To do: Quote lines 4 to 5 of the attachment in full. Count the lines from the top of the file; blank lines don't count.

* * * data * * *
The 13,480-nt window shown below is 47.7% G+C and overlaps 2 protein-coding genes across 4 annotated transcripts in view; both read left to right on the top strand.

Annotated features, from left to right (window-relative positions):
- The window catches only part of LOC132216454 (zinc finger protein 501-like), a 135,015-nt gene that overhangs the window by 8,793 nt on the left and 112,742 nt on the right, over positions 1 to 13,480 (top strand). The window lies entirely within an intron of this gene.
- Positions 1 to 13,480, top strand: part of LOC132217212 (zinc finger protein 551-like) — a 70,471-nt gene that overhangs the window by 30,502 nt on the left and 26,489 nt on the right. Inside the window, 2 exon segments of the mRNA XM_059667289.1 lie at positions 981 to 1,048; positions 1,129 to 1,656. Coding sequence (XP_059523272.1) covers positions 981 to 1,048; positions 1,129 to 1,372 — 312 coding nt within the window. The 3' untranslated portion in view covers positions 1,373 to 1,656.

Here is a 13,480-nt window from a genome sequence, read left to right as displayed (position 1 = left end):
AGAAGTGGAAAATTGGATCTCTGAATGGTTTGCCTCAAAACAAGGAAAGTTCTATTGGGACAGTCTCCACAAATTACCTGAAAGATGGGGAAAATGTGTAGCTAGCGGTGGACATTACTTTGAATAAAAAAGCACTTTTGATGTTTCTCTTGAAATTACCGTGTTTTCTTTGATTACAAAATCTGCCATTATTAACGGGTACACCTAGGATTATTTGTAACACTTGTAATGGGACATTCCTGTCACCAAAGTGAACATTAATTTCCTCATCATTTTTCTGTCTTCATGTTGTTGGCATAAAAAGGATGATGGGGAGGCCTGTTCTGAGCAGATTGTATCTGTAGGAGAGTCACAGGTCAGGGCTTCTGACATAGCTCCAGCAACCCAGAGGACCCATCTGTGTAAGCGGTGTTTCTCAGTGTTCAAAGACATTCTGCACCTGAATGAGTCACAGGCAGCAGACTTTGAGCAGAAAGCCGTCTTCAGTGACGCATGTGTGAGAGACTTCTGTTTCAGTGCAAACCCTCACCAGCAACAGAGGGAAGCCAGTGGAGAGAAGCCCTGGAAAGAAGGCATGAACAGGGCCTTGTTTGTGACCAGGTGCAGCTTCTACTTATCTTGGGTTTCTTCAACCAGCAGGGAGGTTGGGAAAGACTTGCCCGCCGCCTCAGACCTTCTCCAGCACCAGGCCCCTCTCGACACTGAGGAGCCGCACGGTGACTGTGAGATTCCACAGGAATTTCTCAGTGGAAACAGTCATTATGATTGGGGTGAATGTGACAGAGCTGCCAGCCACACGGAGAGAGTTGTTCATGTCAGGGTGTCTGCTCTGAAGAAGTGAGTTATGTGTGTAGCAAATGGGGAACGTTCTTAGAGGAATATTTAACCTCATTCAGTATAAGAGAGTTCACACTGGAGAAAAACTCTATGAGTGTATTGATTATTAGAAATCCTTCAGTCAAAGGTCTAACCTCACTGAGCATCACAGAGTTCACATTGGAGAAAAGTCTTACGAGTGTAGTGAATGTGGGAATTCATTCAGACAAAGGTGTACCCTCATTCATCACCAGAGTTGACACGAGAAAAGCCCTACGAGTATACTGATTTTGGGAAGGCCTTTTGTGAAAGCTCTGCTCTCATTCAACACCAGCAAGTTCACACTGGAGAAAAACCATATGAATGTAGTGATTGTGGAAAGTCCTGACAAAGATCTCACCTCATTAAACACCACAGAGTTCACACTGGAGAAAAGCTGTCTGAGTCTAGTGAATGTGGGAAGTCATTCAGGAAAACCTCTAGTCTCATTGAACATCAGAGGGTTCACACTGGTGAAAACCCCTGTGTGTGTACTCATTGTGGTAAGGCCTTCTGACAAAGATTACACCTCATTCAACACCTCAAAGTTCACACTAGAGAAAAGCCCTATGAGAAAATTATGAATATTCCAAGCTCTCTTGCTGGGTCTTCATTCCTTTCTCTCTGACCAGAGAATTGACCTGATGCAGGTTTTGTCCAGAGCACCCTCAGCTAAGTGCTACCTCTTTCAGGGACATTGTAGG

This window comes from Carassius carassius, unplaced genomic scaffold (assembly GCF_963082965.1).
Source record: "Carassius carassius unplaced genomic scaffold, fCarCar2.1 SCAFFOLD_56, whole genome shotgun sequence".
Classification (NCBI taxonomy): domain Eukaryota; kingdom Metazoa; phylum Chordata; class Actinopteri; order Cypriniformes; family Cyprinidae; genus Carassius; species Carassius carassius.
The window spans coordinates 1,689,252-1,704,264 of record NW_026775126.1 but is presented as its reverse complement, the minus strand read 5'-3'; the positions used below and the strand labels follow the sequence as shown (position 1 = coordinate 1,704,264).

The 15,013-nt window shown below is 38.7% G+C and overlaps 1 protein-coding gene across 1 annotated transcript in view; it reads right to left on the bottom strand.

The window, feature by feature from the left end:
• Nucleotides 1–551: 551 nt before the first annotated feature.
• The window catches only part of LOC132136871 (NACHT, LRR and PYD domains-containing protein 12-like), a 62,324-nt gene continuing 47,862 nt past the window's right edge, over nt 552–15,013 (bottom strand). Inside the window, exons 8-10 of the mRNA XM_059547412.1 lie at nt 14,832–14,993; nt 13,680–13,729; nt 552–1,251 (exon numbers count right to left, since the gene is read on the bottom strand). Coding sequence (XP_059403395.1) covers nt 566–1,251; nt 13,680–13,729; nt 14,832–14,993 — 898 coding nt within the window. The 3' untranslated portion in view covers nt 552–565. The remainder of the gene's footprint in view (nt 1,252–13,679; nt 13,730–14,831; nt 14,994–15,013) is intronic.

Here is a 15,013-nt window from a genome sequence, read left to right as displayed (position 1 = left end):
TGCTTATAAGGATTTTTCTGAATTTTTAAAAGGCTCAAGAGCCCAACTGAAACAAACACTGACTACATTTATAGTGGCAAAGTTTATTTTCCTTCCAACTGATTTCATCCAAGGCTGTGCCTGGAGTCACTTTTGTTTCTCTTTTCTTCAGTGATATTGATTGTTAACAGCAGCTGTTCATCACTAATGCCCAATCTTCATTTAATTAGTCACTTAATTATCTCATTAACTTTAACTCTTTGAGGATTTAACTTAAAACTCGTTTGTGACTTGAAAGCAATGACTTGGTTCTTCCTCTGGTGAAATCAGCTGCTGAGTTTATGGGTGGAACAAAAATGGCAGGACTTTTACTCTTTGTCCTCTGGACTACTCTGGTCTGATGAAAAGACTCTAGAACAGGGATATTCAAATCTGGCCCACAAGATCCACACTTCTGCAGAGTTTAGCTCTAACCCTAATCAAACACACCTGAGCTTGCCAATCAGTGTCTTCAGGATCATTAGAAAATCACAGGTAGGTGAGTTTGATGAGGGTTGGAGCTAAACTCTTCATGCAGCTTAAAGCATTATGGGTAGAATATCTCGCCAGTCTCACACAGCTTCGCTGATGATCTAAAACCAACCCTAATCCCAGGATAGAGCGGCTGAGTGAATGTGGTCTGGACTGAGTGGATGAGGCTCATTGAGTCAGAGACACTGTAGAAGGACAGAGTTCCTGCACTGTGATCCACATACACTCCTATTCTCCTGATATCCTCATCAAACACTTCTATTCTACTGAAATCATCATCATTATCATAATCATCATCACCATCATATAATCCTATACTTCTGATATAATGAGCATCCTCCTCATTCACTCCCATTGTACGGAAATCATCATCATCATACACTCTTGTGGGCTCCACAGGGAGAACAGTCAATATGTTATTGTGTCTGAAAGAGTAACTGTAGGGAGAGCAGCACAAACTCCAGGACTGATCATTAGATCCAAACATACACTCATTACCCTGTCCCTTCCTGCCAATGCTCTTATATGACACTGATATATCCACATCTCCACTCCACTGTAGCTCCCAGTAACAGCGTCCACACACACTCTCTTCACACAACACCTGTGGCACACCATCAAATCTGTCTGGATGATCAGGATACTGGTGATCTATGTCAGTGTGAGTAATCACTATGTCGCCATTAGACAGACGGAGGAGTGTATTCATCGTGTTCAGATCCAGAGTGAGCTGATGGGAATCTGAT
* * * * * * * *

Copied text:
- Positions 1 to 13,480, top strand: part of LOC132217212 (zinc finger protein 551-like) — a 70,471-nt gene that overhangs the window by 30,502 nt on the left and 26,489 nt on the right. Inside the window, 2 exon segments of the mRNA XM_059667289.1 lie at positions 981 to 1,048; positions 1,129 to 1,656. Coding sequence (XP_059523272.1) covers positions 981 to 1,048; positions 1,129 to 1,372 — 312 coding nt within the window. The 3' untranslated portion in view covers positions 1,373 to 1,656.

Here is a 13,480-nt window from a genome sequence, read left to right as displayed (position 1 = left end):